Tuesday, March 27, 2007

You Too Can be an Armchair Microfinancier

This is not a phishing expedition, I promise. The problem of poverty is one that crosses all borders and nationalities, and I found a great, frugal solution for lending help. Even with a salary as small as mine, this is a site that creates the opportunity to help out with people that live in far worse conditions than I do in scenic, quiet, peaceful Seattle.

Basically you can become a microfinancier. Check out to find out what exactly that entails -but I can tell you it doesn't take much more than a little bit of money and a Paypal account.

If you have access to nytimes.com, you can also read Nicholas Kristof's editorial about Kiva in today's edition. That's how I heard about the service in the first place.

Wednesday, March 21, 2007

It's All in the Signs

My friend Tim sent me this cool link, at which I composed the above image: http://www.warningsigngenerator.com/

Open up!

Production sharing agreements are what the oil industry wants to see more of in the Middle East, particularly a little place called Iraq, and they are getting help from our executive branch. The Bush Administration is pushing for these agreements, aggressively pursuing laws in the new Iraqi Parliament that will open things up over there. Whereas countries like Saudi Arabia and Iran have long experience deflecting Big Oil from their reserves, the fledgling government in Baghdad is vulnerable.

Sharing agreements are about just that -sharing. They can exact long contracts up to thirty five years and allow foreign companies to enjoy direct interest in oil production. ExxonMobil, Shell, Chevron and BP are the world's largest and most powerful financial empires: they want something called the Iraq Hydrocarbon Law to be signed by Prime Minister Nuri Kamal al-Maliki; he and his parliament, such as it is, have proven resistant thus far, but the recurring chaos at the capital continues to wear down resistance and has proven to be a lever with which the foreign companies can exert their influence. Having the US military on their side doesn't hurt either.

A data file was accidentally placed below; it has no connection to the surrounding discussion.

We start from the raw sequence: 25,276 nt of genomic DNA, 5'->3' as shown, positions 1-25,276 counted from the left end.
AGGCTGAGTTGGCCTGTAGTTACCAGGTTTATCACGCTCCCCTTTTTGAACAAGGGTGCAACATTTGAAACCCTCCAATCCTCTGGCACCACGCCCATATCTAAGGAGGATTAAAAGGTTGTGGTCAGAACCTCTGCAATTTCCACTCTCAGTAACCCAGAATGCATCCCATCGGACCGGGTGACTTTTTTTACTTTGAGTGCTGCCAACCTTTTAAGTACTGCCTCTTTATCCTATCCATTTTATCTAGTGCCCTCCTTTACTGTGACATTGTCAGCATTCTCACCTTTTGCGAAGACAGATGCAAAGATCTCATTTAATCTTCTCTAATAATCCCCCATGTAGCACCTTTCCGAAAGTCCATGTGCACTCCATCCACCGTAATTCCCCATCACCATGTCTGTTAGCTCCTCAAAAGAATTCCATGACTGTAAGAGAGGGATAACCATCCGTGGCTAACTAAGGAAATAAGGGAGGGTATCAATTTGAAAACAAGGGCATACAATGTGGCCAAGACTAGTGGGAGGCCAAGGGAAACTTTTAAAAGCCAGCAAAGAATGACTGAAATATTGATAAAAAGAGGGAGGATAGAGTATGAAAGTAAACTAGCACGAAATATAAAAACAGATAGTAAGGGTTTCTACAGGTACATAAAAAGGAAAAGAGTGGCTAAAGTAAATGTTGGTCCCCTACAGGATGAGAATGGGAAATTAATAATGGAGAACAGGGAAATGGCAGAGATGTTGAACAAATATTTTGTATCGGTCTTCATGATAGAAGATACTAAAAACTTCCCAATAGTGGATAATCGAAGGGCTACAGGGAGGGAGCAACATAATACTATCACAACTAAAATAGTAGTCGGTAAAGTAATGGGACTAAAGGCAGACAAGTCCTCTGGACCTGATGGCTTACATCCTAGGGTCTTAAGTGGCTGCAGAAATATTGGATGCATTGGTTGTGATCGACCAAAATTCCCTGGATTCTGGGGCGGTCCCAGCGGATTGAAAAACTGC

The Iraq Hydrocarbon Law (have to love the euphemistic name, when they could have just called it "Gimme All Your Black Gold"), if passed, will hand over exclusive control of Iraq's oil fields directly to foreign interests. It will allow a major portion of revenues to go out of Iraq. Back in March of 2001, that so very innocent time when the worst we had to worry about was a stolen election, Vice President Cheney convened his national energy development group, the infamous Energy Task Force whose members included "Kenny Boy" Lay from Enron. At the end of their august deliberations, they gave out the recommendation that the US should support initiatives by Middle East countries "to open up areas of their energy sectors to foreign investment." That was six years ago. Today the minutes from those meetings are still classified. What's more, the CEO of Halliburton, the company VP Cheney used to head before going to the White House, is moving operations to Iraq's neighbor, Dubai; to be closer to the action, one can only suppose.

VP Cheney just the other day said that Congress is "undermining" our troops by refusing to support the President's one hundred billion dollar "surge". What exactly are we sending 21,500 more troops to protect?